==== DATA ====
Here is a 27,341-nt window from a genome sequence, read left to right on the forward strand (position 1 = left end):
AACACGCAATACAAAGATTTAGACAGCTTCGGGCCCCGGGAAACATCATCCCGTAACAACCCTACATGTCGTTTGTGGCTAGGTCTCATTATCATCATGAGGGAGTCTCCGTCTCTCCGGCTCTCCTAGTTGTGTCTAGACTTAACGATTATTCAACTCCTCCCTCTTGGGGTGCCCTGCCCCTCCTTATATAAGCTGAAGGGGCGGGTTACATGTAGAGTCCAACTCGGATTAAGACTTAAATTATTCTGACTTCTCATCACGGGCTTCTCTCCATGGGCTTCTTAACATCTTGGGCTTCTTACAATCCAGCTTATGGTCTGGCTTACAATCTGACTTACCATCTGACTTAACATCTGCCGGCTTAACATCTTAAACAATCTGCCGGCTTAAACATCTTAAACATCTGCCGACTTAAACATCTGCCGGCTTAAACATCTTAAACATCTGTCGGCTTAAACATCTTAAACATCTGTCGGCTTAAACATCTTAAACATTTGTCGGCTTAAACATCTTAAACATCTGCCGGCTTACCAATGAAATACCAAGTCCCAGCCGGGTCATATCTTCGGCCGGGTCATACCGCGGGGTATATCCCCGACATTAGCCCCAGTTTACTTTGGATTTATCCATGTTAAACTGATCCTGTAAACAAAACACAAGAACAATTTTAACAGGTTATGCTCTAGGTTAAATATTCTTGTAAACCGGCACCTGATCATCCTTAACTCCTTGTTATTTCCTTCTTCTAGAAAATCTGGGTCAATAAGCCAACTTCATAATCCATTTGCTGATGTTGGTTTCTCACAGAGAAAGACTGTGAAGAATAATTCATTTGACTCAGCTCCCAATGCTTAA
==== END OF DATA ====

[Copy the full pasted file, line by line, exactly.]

Here is a 27,341-nt window from a genome sequence, read left to right on the forward strand (position 1 = left end):
AACACGCAATACAAAGATTTAGACAGCTTCGGGCCCCGGGAAACATCATCCCGTAACAACCCTACATGTCGTTTGTGGCTAGGTCTCATTATCATCATGAGGGAGTCTCCGTCTCTCCGGCTCTCCTAGTTGTGTCTAGACTTAACGATTATTCAACTCCTCCCTCTTGGGGTGCCCTGCCCCTCCTTATATAAGCTGAAGGGGCGGGTTACATGTAGAGTCCAACTCGGATTAAGACTTAAATTATTCTGACTTCTCATCACGGGCTTCTCTCCATGGGCTTCTTAACATCTTGGGCTTCTTACAATCCAGCTTATGGTCTGGCTTACAATCTGACTTACCATCTGACTTAACATCTGCCGGCTTAACATCTTAAACAATCTGCCGGCTTAAACATCTTAAACATCTGCCGACTTAAACATCTGCCGGCTTAAACATCTTAAACATCTGTCGGCTTAAACATCTTAAACATCTGTCGGCTTAAACATCTTAAACATTTGTCGGCTTAAACATCTTAAACATCTGCCGGCTTACCAATGAAATACCAAGTCCCAGCCGGGTCATATCTTCGGCCGGGTCATACCGCGGGGTATATCCCCGACATTAGCCCCAGTTTACTTTGGATTTATCCATGTTAAACTGATCCTGTAAACAAAACACAAGAACAATTTTAACAGGTTATGCTCTAGGTTAAATATTCTTGTAAACCGGCACCTGATCATCCTTAACTCCTTGTTATTTCCTTCTTCTAGAAAATCTGGGTCAATAAGCCAACTTCATAATCCATTTGCTGATGTTGGTTTCTCACAGAGAAAGACTGTGAAGAATAATTCATTTGACTCAGCTCCCAATGCTTAA